A man with few interests outside work and politics, Spencer was a devout Christian who worshipped at Swan Bank Methodist Church where he became a lay reader. He held bible classes in the evenings and on Sundays travelled to chapels in outlying villages to take services. Shortly before his death, he gave the church a stained glass window.
Spencer died of a heart attack on August 17th, 1901 at his home Elm House in Waterloo Road, Cobridge. He was 73 years old. After a civic funeral, in Swan Bank Methodist Church, his body was buried in Burslem Cemetery.
Copyright Betty Cooper – The Phoenix Trust 2012
Photograph of the drinking fountain Copyright David Martin – The Phoenix Trust 2012
We are sure this photo of North Road School in Burslem will bring back many happy memories to former pupils.
If you went to school there we should love to hear from you.
Email us at firstname.lastname@example.org to tell us about your school days and the games you played in the park across the road. Introduce us to your teachers and school friends. Let us know which were your favourite subjects and tell us what you did at weekends and during the summer holidays.
Photograph Copyright David Martin – The Phoenix Trust 2012
Vocational training in ceramic science for workers in North Staffordshire’s pottery industry began in 1870 when courses were started at The Mechanics Institution in Hanley and at The Athenaeum in Fenton.
During 1875, The Society of Arts (now The Royal Society of Arts) introduced examinations for industrial scientists and laboratory assistants employed in the industry.
In 1879, these examinations were taken over by The City and Guilds of London Institute. Classes to prepare students for City and Guilds examinations were held at the Wedgwood Institute in Burslem and at the Mechanics Institution. In 1880 four students from the Potteries took the examinations in pottery and porcelain manufacture. They all passed.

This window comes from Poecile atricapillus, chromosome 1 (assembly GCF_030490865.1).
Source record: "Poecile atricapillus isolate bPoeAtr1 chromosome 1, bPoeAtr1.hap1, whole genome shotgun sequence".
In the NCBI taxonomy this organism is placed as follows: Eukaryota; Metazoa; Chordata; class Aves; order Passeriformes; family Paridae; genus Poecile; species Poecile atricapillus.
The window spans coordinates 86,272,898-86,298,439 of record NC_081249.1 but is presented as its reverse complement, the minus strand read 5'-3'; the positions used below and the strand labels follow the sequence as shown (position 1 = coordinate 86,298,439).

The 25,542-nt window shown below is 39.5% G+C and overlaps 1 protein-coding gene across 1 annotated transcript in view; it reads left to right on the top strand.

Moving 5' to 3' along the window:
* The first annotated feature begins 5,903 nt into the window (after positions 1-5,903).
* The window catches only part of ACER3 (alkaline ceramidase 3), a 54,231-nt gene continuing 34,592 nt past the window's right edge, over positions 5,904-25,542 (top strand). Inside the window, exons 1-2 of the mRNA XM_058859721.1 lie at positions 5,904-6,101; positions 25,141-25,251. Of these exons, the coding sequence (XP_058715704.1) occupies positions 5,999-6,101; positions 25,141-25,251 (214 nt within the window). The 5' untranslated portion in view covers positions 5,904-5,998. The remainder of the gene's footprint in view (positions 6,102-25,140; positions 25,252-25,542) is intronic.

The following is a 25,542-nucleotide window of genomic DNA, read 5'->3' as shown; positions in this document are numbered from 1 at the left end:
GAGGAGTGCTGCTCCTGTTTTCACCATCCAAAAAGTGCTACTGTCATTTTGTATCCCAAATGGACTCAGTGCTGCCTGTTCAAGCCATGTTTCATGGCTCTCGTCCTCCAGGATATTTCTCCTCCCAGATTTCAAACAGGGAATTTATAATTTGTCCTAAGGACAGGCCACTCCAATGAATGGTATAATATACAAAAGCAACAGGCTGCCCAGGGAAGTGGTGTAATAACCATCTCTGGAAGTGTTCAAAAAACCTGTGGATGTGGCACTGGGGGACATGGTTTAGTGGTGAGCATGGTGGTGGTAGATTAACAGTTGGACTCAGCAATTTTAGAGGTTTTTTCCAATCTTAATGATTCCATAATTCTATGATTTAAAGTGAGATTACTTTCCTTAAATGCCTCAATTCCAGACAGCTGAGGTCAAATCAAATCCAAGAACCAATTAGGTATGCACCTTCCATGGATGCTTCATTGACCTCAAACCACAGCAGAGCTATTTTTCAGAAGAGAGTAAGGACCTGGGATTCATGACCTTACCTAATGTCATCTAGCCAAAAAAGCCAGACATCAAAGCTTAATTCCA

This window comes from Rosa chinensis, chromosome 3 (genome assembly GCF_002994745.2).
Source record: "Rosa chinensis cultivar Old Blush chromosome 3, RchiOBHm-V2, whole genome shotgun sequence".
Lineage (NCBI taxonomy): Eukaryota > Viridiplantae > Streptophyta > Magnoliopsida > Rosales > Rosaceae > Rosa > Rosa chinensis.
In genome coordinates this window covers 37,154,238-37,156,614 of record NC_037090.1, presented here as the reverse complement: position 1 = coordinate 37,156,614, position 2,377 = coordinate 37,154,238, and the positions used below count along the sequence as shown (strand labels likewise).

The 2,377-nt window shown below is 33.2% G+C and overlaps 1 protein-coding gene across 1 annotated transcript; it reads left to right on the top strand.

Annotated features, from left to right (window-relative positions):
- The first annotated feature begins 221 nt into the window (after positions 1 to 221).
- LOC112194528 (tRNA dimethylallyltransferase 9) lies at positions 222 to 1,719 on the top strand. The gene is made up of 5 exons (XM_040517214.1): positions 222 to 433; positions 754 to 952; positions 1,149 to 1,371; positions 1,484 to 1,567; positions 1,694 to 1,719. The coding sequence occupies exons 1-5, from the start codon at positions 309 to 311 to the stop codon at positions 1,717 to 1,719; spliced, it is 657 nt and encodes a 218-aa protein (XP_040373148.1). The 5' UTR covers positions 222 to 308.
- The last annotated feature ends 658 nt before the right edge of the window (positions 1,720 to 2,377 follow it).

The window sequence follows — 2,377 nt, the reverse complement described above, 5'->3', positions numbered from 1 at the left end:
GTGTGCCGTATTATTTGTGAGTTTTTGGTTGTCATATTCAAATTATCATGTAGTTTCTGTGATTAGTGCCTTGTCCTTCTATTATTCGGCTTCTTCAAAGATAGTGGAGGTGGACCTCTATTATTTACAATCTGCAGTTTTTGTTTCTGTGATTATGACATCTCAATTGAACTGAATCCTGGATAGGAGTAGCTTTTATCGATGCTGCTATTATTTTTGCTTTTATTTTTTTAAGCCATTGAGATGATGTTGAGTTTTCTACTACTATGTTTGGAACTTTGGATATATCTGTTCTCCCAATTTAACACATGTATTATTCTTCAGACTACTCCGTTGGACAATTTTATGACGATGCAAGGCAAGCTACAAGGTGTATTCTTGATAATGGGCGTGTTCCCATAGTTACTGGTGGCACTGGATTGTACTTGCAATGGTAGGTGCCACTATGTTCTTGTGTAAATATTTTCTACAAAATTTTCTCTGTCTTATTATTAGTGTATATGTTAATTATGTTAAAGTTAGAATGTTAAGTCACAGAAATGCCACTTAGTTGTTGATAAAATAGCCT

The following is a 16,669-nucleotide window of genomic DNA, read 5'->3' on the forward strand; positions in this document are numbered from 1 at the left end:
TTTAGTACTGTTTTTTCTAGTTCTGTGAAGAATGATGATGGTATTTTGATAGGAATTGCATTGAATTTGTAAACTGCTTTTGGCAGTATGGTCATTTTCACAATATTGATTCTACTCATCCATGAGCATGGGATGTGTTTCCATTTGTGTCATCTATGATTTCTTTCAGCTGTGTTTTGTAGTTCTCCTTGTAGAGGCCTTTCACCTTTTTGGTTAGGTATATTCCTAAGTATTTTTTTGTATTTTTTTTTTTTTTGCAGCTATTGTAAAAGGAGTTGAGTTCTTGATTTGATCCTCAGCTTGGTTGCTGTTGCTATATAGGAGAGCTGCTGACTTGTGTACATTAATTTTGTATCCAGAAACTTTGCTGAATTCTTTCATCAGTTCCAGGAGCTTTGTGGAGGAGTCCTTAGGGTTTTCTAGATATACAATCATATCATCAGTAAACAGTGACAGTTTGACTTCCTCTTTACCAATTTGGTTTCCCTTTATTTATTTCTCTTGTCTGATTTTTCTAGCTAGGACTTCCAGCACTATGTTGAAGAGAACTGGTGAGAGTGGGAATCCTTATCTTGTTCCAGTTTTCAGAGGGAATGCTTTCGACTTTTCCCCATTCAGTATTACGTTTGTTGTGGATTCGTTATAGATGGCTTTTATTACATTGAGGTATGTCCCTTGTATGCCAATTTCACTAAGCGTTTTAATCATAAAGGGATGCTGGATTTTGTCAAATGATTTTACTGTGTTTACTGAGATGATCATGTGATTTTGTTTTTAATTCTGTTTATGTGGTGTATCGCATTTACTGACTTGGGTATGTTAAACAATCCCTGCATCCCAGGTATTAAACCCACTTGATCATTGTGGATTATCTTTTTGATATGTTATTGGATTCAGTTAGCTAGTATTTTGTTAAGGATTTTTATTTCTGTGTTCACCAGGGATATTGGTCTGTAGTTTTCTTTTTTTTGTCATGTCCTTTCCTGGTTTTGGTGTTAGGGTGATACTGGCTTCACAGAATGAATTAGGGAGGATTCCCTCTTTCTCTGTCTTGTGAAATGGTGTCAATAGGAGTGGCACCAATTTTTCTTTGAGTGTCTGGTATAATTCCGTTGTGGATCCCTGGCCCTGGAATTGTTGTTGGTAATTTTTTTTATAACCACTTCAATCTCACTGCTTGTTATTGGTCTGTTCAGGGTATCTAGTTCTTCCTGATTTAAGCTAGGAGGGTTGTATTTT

By the 1890s, courses in ceramic technology were being held in all “the six towns”.
The technical school in The Wedgwood Institute became the centre for advanced level training and preliminary courses were run by technical schools in Tunstall, Hanley, Stoke, Longton and Fenton.
In 1899, William Jackson was put in charge of all the ceramic courses in the Potteries.
Advanced level courses were transferred from The Wedgwood Institute to The Victoria Institute in Station Road (The Boulevard), Tunstall where a Pottery School, with a research laboratory, had been established.
The laboratory was created to test the firmness, plasticity, tenacity, porosity and colour of any type of clay and at the beginning of the 20th century, it was the only laboratory in England undertaking original research for the pottery industry.
Most students who attended classes at The Victoria Institute were trainee managers, industrial chemists and laboratory assistants who were taking City and Guilds Preliminary (Stage One), Ordinary (Stage Two) and Honours (Stage Three) examinations in pottery and porcelain manufacture.
William encouraged his students to undertake research and ran a weekly “post-graduate” class for those who had passed their Stage Three examinations. Many had become works managers or ceramic scientists, who used the laboratory’s facilities to find practical solutions to scientific problems they faced at work.
In 1900, William formed a discussion group where research students and pottery manufacturers met to share scientific knowledge.
Originally called The North Staffordshire Ceramics Society, the group later changed its name to The British Ceramics Society.
Membership increased and the society grew in importance. Visits to factories and technical schools in Europe and North America were arranged and the society extended its activities to embrace the whole ceramics industry including refractory products and building materials.
(Copyright Betty Cooper and David Martin – The Phoenix Trust 2010)